- New Hampshire: “Upon receipt of the NOPV [Notice of Probable Violation] the respondent shall either: (1) Submit in writing, within 30 days, evidence refuting the probable violation referenced in the NOPV; or (2) Request in writing within 30 days, an informal conference with commission staff to examine the basis of the violation, at which time the respondent may be represented by an attorney or other person; or (3) Waive procedural schedule by signing a consent agreement.” New Hampshire Regulation, Chapter Puc 800, § Puc 805.02
- New Hampshire: See also New Hampshire regulations, Chapter Puc 800, sections Puc 805.01, “Notice of Probable Violation”; Puc 805.02, Alternative Responses to Notice of Probable Violation; Puc 805.03, Notice of Violation; Puc 805.04, Response to Notice of Violation; Puc 805.05 Commission Action; Puc 805.06, Civil Penalties.
- Virginia: The Advisory Committee, which is established by statute to include “representatives of the following entities: Commission staff, utility operator, notification center, excavator, municipality, Virginia Department of Transportation, Board of Contractors, and underground line locator,” meets one day annually (in addition the monthly hearings) for “issue day,” a day to discuss issues and make recommendations to the State Corporation Commission (SCC) administrative three-judge panel on issues related to damage prevention. Subteams of the Advisory Committee are also formed to develop recommendations. “The purpose of the Committee is to…make recommendations with regard to Public Education and Awareness Programs that further public safety by the reduction of damage to the underground utility facilities in the Commonwealth and to monitor, analyze, influence, propose, support, or oppose programs or regulations that directly affect damage to underground facilities serving the citizens of the Commonwealth.” Bylaws of the Advisory Committee, Article II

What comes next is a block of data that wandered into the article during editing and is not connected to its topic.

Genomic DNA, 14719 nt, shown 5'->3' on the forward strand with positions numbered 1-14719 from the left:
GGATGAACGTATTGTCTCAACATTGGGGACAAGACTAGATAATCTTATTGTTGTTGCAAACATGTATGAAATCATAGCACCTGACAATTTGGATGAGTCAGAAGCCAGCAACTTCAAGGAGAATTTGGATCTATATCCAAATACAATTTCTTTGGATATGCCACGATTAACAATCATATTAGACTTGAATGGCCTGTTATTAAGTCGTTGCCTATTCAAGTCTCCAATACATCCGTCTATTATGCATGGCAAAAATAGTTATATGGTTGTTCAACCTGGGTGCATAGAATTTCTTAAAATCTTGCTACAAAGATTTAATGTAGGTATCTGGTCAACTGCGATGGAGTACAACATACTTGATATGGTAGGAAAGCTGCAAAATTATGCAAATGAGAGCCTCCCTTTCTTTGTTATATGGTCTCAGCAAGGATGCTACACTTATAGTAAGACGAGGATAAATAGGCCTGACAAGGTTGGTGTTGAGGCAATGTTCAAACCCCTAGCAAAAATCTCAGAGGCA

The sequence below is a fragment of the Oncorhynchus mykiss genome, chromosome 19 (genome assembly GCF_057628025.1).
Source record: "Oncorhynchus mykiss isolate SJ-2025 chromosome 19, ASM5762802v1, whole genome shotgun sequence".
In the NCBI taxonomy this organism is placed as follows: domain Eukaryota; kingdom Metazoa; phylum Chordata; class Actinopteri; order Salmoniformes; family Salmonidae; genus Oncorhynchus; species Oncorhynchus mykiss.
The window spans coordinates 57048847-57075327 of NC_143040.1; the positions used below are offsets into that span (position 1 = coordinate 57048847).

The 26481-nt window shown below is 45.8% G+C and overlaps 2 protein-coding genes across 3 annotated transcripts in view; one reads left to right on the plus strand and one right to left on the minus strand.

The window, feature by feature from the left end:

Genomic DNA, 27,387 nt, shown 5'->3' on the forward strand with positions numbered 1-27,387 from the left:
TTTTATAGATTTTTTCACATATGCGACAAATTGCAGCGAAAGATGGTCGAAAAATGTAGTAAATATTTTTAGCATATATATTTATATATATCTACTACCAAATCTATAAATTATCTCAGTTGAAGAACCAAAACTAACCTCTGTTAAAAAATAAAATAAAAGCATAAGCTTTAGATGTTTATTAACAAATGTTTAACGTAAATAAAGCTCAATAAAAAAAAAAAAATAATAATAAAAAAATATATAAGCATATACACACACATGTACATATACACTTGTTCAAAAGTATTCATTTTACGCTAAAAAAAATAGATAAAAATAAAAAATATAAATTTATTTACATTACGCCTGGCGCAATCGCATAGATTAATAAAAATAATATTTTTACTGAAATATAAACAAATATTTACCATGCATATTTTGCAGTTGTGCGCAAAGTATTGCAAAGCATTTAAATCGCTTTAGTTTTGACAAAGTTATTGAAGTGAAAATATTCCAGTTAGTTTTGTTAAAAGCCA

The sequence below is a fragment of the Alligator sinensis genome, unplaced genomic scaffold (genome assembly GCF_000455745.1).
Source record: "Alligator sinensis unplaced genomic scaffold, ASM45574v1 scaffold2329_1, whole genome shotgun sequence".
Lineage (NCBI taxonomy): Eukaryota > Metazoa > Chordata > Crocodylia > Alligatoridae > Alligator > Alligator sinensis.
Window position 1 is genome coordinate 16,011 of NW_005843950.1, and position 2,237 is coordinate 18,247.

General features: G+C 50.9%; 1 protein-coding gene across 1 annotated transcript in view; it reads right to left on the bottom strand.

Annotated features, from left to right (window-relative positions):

- Virginia: “Upon receipt of a report of a probable violation, the Commission staff (“Staff”) shall conduct an investigation to examine all the relevant facts regarding the reported probable violation. The investigation may include, among other things, records verification, informal meetings, teleconferences, and photo-documentation. Upon completion of the investigation, the Staff shall review its findings and recommendations with the Advisory Committee established in accordance with 56-265.31 of the Act.” Virginia “Rules for Enforcement of the Underground Damage Prevention Act,” § 3
B: Structured Review Process
A structured review process is used to impartially adjudicate alleged violations.